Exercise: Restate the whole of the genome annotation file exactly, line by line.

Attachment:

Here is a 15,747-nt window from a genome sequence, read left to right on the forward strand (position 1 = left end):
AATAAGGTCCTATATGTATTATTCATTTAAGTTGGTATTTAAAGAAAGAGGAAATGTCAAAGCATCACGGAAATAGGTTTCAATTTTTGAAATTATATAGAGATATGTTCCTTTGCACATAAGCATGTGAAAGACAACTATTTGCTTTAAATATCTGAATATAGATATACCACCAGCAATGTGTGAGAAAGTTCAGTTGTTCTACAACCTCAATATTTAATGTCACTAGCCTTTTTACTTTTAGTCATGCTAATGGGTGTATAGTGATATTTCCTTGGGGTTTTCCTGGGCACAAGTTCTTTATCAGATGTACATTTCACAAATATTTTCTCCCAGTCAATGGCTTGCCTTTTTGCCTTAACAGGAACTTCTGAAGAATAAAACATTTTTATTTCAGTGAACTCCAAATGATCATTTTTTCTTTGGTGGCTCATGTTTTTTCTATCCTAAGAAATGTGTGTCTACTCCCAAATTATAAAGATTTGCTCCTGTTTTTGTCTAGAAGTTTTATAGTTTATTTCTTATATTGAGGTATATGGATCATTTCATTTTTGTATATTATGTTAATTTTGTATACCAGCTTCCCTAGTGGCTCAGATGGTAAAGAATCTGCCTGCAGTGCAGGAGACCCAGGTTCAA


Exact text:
Here is a 15,747-nt window from a genome sequence, read left to right on the forward strand (position 1 = left end):
AATAAGGTCCTATATGTATTATTCATTTAAGTTGGTATTTAAAGAAAGAGGAAATGTCAAAGCATCACGGAAATAGGTTTCAATTTTTGAAATTATATAGAGATATGTTCCTTTGCACATAAGCATGTGAAAGACAACTATTTGCTTTAAATATCTGAATATAGATATACCACCAGCAATGTGTGAGAAAGTTCAGTTGTTCTACAACCTCAATATTTAATGTCACTAGCCTTTTTACTTTTAGTCATGCTAATGGGTGTATAGTGATATTTCCTTGGGGTTTTCCTGGGCACAAGTTCTTTATCAGATGTACATTTCACAAATATTTTCTCCCAGTCAATGGCTTGCCTTTTTGCCTTAACAGGAACTTCTGAAGAATAAAACATTTTTATTTCAGTGAACTCCAAATGATCATTTTTTCTTTGGTGGCTCATGTTTTTTCTATCCTAAGAAATGTGTGTCTACTCCCAAATTATAAAGATTTGCTCCTGTTTTTGTCTAGAAGTTTTATAGTTTATTTCTTATATTGAGGTATATGGATCATTTCATTTTTGTATATTATGTTAATTTTGTATACCAGCTTCCCTAGTGGCTCAGATGGTAAAGAATCTGCCTGCAGTGCAGGAGACCCAGGTTCAA